You’ve heard it before. You need a balance…you need to make time for you and or your family…you need to prioritize your tasks at work…if you just gave yourself 20 minutes…
This all sounds fabulous and very realistic…when you are not teaching. During the year, we tend to put our needs and our families needs on the back burner. Our students needs should always be on the forefront, but we also need to give time to what matters most to us.
Before I begin explaining how I maintain a balance in my life, I would like to go over a list of excuses I hear on a frequent basis.
“Why would I take a sick day? It’s easier to come to work!”
“I am a perfectionist, so if the work isn’t done right, I won’t be happy”
“Oh, we have a last minute staff meeting? I will call to let (daycare, husband, family) know.”
“I want to get a perfect score on my evaluation.”
“This is more important than what I have going on, so I will just wait”
“I can’t drink enough water, I will have to go to the restroom.”
“I can’t afford to go to the restroom, it will waste instructional time.”
“This has to get done now, so we are ordering take-out tonight.”
“I don’t have time to help my kids with their homework right now.”
“I’m too tired to do anything around the house.”
“I’m too tired for my own family.”
If this is you, I dare you to make a list your priorities, and discover what is important. If evaluation scores, test scores, staff meetings, etc. is on the top of your list, stop reading. There is no reason to read further. I understand all these things may be important for your career, and I am not trying to say they are not. But, if your outside life is equally important, you need to start budgeting time and really being there for the things you care about.
So, if you want balance, start taking the steps to make it happen. There are a few tips and strategies that I do that might help with achieving this balance.
Allow yourself a certain time to get what you need done. Usually, I have papers to grade, lessons to plan, errands to run, etc. If I set a timer, and it goes off in one hour, whatever I am doing needs to wait. I know it is hard to just stop what you are doing when you are on a roll. Just stop. It can wait. Life will not.
If you are sick, take a day. You could run the risk of getting your kids/colleagues sick. You could get really sick and hurt yourself. Now you really would have a problem. Yes, your class may have to be split. But it’s not like you have never had a few extra kiddos in your class before. If it is about making plans, gather some unfinished activities from the year, make a stack and let the kids review their skills with the guest teacher. Things do not always have to be planned just like you teach. I found that the guest teacher is never going to be you. They are never going to have things exactly how you would do them. So let the kids have the day to catch up on their reading, or review skills you have been introducing throughout the year. It won’t hurt them. They will all survive, and you can take care of yourself.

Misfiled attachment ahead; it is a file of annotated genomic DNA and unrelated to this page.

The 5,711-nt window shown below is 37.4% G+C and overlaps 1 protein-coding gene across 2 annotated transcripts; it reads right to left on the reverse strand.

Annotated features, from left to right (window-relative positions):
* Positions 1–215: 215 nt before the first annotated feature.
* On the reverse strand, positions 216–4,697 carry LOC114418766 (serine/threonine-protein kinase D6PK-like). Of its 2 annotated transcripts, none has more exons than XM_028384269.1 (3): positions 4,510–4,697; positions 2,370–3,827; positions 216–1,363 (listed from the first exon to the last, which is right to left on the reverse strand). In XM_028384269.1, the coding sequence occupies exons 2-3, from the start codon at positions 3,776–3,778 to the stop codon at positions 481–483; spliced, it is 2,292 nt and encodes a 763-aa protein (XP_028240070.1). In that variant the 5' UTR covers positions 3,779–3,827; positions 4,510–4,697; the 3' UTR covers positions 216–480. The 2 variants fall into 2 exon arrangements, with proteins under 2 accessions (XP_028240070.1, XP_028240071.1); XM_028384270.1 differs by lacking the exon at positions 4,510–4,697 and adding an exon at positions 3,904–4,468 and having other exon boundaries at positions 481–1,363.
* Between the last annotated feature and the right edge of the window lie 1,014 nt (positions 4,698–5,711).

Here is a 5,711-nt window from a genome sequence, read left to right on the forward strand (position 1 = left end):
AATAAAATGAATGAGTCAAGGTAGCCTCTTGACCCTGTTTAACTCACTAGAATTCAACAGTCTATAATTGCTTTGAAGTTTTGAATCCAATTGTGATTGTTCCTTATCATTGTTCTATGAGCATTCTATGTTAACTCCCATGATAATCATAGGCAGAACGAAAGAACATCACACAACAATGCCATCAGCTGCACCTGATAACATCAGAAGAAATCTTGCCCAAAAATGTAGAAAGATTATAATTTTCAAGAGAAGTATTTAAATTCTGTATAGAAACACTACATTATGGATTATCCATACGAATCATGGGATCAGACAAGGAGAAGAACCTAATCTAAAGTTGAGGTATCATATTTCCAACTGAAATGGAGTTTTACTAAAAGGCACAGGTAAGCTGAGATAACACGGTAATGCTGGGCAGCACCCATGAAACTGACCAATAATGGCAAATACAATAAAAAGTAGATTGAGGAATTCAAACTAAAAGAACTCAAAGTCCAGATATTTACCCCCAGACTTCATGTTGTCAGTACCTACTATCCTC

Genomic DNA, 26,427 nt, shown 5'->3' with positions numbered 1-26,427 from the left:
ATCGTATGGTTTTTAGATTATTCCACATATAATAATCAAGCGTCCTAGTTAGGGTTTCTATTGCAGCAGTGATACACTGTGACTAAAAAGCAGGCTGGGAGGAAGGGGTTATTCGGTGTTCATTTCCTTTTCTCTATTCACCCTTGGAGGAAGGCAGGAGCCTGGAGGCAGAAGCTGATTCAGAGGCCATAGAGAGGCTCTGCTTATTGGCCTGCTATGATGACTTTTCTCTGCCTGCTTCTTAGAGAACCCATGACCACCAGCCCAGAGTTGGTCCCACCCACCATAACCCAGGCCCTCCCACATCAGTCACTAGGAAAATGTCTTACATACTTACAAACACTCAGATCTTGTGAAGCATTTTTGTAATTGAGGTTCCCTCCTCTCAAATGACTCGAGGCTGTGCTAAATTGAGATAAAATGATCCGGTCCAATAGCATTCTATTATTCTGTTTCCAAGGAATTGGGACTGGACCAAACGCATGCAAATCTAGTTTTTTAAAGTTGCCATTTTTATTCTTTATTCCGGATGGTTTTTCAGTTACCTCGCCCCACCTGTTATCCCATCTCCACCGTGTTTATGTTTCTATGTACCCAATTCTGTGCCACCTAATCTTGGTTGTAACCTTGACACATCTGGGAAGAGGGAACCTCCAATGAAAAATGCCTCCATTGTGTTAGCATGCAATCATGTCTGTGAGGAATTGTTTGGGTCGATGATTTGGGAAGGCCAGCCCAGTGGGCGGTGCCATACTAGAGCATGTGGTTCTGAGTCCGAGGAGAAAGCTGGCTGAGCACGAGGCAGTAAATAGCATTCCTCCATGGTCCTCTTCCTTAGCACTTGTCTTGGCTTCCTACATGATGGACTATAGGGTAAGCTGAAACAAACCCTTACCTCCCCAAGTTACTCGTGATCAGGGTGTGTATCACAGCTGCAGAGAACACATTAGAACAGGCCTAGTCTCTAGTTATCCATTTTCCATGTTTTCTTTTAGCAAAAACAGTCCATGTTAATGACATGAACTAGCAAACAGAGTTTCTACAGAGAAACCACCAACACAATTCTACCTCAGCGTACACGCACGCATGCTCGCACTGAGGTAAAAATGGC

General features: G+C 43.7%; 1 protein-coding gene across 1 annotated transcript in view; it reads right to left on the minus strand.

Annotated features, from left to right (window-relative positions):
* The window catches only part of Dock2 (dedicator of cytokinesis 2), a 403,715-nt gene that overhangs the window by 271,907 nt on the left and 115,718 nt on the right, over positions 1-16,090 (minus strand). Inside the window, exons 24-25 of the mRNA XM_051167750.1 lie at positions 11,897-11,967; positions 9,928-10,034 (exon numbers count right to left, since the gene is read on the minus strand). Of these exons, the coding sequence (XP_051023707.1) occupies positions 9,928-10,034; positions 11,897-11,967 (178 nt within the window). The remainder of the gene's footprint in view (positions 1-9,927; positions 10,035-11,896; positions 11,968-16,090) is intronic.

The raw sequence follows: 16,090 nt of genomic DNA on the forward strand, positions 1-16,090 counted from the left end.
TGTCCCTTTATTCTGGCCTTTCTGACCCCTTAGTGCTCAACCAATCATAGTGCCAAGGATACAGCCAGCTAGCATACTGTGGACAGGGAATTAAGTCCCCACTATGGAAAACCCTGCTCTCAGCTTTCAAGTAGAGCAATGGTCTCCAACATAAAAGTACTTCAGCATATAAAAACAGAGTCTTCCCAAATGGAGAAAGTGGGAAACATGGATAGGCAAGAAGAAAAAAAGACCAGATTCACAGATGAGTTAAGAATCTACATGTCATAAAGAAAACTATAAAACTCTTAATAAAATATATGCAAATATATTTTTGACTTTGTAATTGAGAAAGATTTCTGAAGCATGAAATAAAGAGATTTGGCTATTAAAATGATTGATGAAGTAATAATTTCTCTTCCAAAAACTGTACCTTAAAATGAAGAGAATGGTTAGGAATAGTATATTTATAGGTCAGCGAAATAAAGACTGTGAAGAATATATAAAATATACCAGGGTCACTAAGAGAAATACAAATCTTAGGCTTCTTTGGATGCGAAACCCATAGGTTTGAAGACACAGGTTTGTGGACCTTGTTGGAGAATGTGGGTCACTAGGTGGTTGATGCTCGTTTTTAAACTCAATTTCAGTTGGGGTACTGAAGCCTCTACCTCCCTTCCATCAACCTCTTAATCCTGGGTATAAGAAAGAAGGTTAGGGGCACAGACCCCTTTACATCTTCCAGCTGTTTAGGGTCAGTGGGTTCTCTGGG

Work during your preps. I always have a bin that I can put prep work in so that I am not figuring out what I need to do on my prep. Working strategically on your preps is key. You can get so much work done because there are less lines for the copier, nobody is poking their head in to ask you a question or make small talk, parents are not ringing you off the hook, etc. This is your sacred time to get stuff done. Take advantage of it. I know it is so tempting to turn all your lights off in your room, and just relax, or hang out with a colleague and talk. There is nothing wrong with that either…once in a while. But, if you want to work smart and not hard, you have to work your preps.
Put your kids to work. If there is time, let them grade their own papers when they can. Have a student be in charge of stacking the papers in order so that all you have to do is put them into the grade book. Think about all the task jobs you have each day. If there is a task that a student can do, give them the responsibility of doing it. They will love this important job, and it is great for classroom community.
Drink water and use the restroom. You have to take care of yourself. If you have to call someone into your room, do it. Ask another teacher that is close to you and take breaks together. I don’t care how you do it, just do it! This way, you are not spending precious time at the Dr.’s office!
Spend time doing things that you like on the weekends. School stuff can wait until you are ready for it. Do what you need to do to feel like you have a balance. If you have a ton of work to do and it is Saturday, it can wait. Prioritize what you need to do for Monday, and tackle the rest later.
Although I do not have kids, I remember a colleague saying to me, “When my kids are all grown up, I don’t want them to tell me I was a really great teacher. I want them to tell me I was a really good mom.” Funny thing is, she is a really great teacher, and she is an even better mom!”
Just food for thought…